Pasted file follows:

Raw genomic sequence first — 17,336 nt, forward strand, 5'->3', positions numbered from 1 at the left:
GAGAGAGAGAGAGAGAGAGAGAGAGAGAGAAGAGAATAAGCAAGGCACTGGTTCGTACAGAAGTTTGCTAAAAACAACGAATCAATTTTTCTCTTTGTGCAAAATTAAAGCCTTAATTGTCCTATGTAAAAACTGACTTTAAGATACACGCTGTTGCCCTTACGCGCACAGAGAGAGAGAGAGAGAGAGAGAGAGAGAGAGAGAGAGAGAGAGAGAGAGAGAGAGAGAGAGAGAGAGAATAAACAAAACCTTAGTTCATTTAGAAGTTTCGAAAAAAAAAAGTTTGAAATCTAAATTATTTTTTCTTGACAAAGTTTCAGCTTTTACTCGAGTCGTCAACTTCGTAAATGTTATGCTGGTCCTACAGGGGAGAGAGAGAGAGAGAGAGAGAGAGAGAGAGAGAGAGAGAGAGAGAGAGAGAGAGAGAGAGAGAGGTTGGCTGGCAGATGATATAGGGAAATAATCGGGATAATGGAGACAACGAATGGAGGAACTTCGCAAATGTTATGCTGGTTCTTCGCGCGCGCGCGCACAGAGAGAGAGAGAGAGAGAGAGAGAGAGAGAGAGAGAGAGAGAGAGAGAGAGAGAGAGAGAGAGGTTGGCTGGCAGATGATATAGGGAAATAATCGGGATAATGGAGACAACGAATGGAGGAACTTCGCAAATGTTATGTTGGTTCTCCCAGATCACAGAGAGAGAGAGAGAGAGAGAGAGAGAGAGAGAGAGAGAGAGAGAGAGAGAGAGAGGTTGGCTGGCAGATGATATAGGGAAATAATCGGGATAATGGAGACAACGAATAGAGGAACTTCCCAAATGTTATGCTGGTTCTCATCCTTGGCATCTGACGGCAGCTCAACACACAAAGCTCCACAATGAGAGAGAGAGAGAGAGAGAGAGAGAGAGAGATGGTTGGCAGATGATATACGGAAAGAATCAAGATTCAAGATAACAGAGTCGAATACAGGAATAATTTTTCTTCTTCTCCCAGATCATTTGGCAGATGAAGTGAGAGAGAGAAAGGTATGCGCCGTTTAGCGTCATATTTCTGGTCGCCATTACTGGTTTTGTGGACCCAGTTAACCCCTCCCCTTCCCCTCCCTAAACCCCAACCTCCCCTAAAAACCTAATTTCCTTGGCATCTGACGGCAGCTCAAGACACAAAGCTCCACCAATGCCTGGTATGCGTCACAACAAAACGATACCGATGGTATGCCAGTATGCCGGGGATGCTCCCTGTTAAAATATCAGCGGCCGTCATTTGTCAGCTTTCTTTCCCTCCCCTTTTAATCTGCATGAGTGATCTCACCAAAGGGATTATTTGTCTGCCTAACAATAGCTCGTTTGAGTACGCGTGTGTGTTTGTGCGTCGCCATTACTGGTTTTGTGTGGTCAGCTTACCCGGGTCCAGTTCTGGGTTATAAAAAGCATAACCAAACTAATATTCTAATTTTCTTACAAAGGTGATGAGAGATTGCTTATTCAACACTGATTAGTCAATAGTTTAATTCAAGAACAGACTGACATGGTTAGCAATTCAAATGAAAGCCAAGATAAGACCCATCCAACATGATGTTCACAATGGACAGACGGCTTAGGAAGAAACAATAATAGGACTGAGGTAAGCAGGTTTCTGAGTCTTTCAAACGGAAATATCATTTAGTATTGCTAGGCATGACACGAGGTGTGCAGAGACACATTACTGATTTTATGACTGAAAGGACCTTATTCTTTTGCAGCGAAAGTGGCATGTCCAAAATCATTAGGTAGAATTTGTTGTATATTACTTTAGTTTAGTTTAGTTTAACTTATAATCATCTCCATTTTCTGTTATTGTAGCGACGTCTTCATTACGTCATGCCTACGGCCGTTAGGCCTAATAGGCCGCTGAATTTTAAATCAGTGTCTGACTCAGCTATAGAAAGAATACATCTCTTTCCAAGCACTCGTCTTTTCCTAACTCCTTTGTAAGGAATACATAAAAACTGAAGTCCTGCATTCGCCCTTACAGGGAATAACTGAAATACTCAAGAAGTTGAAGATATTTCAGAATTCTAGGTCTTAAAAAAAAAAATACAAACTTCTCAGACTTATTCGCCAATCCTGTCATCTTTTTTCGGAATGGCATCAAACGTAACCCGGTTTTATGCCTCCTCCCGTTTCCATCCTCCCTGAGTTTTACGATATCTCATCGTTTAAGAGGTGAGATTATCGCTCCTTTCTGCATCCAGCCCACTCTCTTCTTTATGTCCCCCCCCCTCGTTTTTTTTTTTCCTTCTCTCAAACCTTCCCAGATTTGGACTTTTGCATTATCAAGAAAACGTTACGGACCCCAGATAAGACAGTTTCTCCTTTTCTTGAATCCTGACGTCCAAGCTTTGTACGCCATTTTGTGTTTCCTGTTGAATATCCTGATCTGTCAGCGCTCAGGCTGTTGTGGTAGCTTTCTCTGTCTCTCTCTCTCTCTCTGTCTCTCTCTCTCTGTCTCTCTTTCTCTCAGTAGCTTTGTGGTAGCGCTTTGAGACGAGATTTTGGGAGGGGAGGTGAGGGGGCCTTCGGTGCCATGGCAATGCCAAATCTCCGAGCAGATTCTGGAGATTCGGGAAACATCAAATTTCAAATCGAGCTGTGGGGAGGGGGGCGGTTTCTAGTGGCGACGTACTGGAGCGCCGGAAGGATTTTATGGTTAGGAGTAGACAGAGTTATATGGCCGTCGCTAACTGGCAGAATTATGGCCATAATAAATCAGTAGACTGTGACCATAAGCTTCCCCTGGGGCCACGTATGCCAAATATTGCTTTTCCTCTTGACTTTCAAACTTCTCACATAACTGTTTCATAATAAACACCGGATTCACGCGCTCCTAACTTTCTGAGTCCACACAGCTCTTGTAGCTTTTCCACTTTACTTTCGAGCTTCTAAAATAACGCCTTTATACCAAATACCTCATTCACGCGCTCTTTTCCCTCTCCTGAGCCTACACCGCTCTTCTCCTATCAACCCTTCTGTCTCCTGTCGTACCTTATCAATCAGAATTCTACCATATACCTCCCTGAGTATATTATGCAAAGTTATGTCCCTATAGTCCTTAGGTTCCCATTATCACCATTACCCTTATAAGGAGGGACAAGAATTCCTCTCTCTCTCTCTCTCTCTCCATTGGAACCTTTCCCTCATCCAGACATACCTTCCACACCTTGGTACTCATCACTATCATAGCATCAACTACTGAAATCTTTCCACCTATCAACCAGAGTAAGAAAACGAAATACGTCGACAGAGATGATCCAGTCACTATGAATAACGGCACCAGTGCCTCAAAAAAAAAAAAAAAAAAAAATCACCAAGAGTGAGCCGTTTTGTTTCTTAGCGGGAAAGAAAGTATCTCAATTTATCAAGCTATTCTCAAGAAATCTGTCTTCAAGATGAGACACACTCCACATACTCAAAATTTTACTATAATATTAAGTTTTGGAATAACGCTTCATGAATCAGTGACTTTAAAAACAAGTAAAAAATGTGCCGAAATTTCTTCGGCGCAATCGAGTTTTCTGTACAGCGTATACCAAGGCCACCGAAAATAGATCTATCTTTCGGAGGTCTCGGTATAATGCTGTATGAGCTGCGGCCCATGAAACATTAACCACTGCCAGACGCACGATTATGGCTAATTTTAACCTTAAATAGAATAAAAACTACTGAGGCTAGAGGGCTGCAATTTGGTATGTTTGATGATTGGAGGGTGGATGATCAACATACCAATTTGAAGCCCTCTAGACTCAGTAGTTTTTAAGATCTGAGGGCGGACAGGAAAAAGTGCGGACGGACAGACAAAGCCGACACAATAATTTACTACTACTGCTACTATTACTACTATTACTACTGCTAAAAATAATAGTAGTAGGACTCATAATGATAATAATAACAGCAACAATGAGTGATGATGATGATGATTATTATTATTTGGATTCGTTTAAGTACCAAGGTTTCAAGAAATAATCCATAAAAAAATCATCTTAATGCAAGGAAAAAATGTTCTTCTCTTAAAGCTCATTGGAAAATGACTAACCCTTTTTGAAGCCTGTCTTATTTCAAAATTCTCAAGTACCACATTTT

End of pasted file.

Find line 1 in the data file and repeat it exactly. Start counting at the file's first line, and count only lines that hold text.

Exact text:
Raw genomic sequence first — 17,336 nt, forward strand, 5'->3', positions numbered from 1 at the left: